However, this time of year is both a sprint and a marathon. How fast can you skate up and down the ice for a full 60-minute (sometimes more) effort and can you maintain that for up to seven games?
Boston is a team with enough experience to go the distance, but St. Louis is a team with enough history to overcome.
In the end, the Bruins should be the ones raising the Cup above their heads for what might the be final time in their current core group of players’ careers as Bergeron, Krejci, Chara, Marchand and Rask continue to leave their mark on franchise history– defining careers worthy of recognition in the rafters of TD Garden.
Time will tell over six games in the series as the events unfold.
Regular season outcomes:
2-1 F/SO STL at Enterprise Center on Feb. 23rd, 5-2 BOS at TD Garden on Jan. 17th
5/27- Game 1 STL @ BOS 8 PM ET on NBC, CBC, SN, TVAS
5/29- Game 2 STL @ BOS 8 PM ET on NBCSN, CBC, SN, TVAS
6/1-Game 3 BOS @ STL 8 PM ET on NBCSN, CBC, SN, TVAS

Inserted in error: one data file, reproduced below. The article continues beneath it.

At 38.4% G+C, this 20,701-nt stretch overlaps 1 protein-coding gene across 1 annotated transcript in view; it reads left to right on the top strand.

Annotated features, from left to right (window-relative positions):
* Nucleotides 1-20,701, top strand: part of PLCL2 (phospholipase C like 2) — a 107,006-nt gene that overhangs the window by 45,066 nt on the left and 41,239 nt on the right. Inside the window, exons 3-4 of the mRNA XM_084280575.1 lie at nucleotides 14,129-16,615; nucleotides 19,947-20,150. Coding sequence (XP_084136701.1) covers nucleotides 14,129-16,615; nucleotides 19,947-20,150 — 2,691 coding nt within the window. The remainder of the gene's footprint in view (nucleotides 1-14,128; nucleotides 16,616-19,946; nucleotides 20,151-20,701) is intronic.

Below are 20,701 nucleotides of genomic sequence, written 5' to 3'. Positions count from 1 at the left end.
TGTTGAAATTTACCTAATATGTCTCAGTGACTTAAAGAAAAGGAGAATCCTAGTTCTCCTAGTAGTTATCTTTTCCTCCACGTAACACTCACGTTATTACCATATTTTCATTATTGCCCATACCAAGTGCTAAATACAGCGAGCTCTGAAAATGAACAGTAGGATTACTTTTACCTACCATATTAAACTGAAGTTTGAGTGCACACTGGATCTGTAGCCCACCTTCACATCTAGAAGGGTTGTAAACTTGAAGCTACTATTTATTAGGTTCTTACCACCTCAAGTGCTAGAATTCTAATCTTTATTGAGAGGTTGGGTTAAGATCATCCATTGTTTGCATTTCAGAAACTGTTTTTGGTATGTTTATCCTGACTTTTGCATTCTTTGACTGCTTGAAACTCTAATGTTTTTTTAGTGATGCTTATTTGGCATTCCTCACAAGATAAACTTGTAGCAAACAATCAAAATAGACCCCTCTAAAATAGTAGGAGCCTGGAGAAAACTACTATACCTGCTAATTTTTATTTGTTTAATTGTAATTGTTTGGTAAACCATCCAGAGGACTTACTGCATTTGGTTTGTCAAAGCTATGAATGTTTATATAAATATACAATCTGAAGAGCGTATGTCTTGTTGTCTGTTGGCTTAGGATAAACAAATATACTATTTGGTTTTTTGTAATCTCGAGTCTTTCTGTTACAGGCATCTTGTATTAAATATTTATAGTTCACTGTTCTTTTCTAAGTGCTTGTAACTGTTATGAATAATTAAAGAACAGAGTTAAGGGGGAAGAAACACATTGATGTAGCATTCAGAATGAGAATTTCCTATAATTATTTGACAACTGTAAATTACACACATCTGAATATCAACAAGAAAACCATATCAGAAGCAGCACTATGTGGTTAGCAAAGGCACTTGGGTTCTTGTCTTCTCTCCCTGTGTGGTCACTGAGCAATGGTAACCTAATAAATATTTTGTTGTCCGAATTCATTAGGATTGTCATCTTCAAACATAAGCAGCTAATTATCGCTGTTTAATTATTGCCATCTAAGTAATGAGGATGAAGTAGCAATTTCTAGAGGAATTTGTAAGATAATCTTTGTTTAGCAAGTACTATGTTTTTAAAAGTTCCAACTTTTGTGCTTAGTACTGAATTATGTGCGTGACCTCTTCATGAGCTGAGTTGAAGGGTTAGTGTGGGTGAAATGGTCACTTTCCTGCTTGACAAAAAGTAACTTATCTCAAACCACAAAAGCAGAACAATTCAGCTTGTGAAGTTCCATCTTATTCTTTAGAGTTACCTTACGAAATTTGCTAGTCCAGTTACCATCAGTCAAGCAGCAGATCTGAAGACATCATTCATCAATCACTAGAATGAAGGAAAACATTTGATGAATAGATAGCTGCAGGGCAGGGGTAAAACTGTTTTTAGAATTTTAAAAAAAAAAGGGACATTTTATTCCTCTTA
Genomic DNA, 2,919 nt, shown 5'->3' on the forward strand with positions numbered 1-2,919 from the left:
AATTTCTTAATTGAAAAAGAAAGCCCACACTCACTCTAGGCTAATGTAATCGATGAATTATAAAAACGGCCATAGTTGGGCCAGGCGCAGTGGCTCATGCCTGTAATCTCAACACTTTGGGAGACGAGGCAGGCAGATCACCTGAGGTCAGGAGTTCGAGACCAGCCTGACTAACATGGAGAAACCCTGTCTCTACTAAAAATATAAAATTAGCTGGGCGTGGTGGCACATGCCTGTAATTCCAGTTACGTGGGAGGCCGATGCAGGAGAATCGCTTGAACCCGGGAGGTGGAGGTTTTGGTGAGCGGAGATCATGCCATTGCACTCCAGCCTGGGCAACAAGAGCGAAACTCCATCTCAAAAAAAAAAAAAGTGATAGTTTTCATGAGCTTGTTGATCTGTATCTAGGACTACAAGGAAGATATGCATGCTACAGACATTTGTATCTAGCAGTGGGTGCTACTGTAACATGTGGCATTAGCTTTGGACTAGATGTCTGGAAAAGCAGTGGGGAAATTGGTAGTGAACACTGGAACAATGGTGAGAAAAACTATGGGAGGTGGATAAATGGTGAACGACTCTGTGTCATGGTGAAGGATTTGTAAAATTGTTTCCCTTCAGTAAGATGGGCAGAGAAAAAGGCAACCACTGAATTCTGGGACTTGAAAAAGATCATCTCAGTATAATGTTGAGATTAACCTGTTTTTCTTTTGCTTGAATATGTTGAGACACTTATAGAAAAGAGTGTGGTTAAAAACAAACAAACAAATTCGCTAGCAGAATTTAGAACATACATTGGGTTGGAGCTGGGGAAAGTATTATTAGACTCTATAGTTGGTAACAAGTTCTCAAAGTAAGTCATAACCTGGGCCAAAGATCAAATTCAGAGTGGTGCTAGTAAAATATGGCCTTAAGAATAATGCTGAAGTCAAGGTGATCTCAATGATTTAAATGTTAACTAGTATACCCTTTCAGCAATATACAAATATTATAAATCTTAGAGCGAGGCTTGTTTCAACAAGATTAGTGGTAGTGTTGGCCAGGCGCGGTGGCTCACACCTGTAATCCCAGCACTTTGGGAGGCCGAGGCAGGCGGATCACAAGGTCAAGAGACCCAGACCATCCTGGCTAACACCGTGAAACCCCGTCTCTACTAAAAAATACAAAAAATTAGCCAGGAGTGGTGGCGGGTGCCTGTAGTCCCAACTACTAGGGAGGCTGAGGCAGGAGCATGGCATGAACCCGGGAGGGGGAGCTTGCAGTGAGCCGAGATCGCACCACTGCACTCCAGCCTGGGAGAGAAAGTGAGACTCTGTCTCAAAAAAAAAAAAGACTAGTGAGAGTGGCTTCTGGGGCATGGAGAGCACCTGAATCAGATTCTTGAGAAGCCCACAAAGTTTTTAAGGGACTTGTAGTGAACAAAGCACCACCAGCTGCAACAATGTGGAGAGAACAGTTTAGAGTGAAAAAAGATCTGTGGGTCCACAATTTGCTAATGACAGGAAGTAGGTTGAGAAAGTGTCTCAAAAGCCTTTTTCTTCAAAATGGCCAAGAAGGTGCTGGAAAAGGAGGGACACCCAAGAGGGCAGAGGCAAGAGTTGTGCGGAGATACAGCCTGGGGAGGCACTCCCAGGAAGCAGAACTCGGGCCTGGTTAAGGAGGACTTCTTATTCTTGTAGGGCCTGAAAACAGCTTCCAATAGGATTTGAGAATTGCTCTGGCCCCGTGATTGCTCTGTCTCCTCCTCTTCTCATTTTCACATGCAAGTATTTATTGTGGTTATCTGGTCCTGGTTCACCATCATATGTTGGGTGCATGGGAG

6/3- Game 4 BOS @ STL 8 PM ET on NBC, CBC, SN, TVAS
6/6- Game 5 STL @ BOS 8 PM ET on NBC, CBC, SN, TVAS*
6/9- Game 6 BOS @ STL 8 PM ET on NBC, CBC, SN, TVAS*
6/12- Game 7 STL @ BOS 8 PM ET on NBC, CBC, SN, TVAS*
For the first time since 2013, the Boston Bruins are going to the Stanley Cup Final– and for the first time since 1990, the Bruins will have home ice advantage in the Final– after their, 4-0, victory over the Carolina Hurricanes at PNC Arena on Thursday.
The Bruins swept the Hurricanes in the series 4-0 to reach the 2019 Stanley Cup Final– their 20th appearance in the Final in franchise history.
Tuukka Rask (12-5 record, 1.84 goals against average, .942 save percentage in 17 games played this postseason) made 24 saves on 24 shots against to record the shutout win for Boston.
He made 109 saves on 114 shots faced in the entire series against the Canes.
Hurricanes goaltender, Curtis McElhinney (3-2, 2.01 GAA, .930 SV% in five games played this postseason) stopped 19 out of 22 shots faced (.864 SV%) in the loss.
Carolina finished the postseason 5-2 on home ice and 2-1 when facing elimination, while the Bruins improved to 11-0 when leading after two periods this season.
Boston also improved to 20-1 all time when leading a series 3-0.